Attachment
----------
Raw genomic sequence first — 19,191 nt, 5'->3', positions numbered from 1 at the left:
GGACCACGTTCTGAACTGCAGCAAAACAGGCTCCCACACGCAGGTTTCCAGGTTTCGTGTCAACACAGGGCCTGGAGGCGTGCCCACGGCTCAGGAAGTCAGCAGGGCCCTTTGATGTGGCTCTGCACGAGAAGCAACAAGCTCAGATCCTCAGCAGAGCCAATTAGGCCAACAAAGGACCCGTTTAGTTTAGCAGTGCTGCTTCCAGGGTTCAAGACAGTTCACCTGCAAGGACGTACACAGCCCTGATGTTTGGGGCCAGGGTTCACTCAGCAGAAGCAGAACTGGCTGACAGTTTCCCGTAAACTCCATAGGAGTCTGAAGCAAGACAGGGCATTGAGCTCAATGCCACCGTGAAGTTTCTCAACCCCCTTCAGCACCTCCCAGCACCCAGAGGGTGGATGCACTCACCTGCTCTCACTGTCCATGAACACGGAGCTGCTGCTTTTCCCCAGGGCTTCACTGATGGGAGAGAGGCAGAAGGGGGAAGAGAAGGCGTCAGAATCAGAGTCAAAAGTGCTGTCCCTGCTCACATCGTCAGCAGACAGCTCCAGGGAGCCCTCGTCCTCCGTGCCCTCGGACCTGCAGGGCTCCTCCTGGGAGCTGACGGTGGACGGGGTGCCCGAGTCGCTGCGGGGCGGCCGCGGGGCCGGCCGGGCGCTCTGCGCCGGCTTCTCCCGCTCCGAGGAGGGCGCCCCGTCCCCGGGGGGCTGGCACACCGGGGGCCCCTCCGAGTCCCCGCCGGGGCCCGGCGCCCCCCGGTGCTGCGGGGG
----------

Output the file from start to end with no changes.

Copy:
Raw genomic sequence first — 19,191 nt, 5'->3', positions numbered from 1 at the left:
GGACCACGTTCTGAACTGCAGCAAAACAGGCTCCCACACGCAGGTTTCCAGGTTTCGTGTCAACACAGGGCCTGGAGGCGTGCCCACGGCTCAGGAAGTCAGCAGGGCCCTTTGATGTGGCTCTGCACGAGAAGCAACAAGCTCAGATCCTCAGCAGAGCCAATTAGGCCAACAAAGGACCCGTTTAGTTTAGCAGTGCTGCTTCCAGGGTTCAAGACAGTTCACCTGCAAGGACGTACACAGCCCTGATGTTTGGGGCCAGGGTTCACTCAGCAGAAGCAGAACTGGCTGACAGTTTCCCGTAAACTCCATAGGAGTCTGAAGCAAGACAGGGCATTGAGCTCAATGCCACCGTGAAGTTTCTCAACCCCCTTCAGCACCTCCCAGCACCCAGAGGGTGGATGCACTCACCTGCTCTCACTGTCCATGAACACGGAGCTGCTGCTTTTCCCCAGGGCTTCACTGATGGGAGAGAGGCAGAAGGGGGAAGAGAAGGCGTCAGAATCAGAGTCAAAAGTGCTGTCCCTGCTCACATCGTCAGCAGACAGCTCCAGGGAGCCCTCGTCCTCCGTGCCCTCGGACCTGCAGGGCTCCTCCTGGGAGCTGACGGTGGACGGGGTGCCCGAGTCGCTGCGGGGCGGCCGCGGGGCCGGCCGGGCGCTCTGCGCCGGCTTCTCCCGCTCCGAGGAGGGCGCCCCGTCCCCGGGGGGCTGGCACACCGGGGGCCCCTCCGAGTCCCCGCCGGGGCCCGGCGCCCCCCGGTGCTGCGGGGG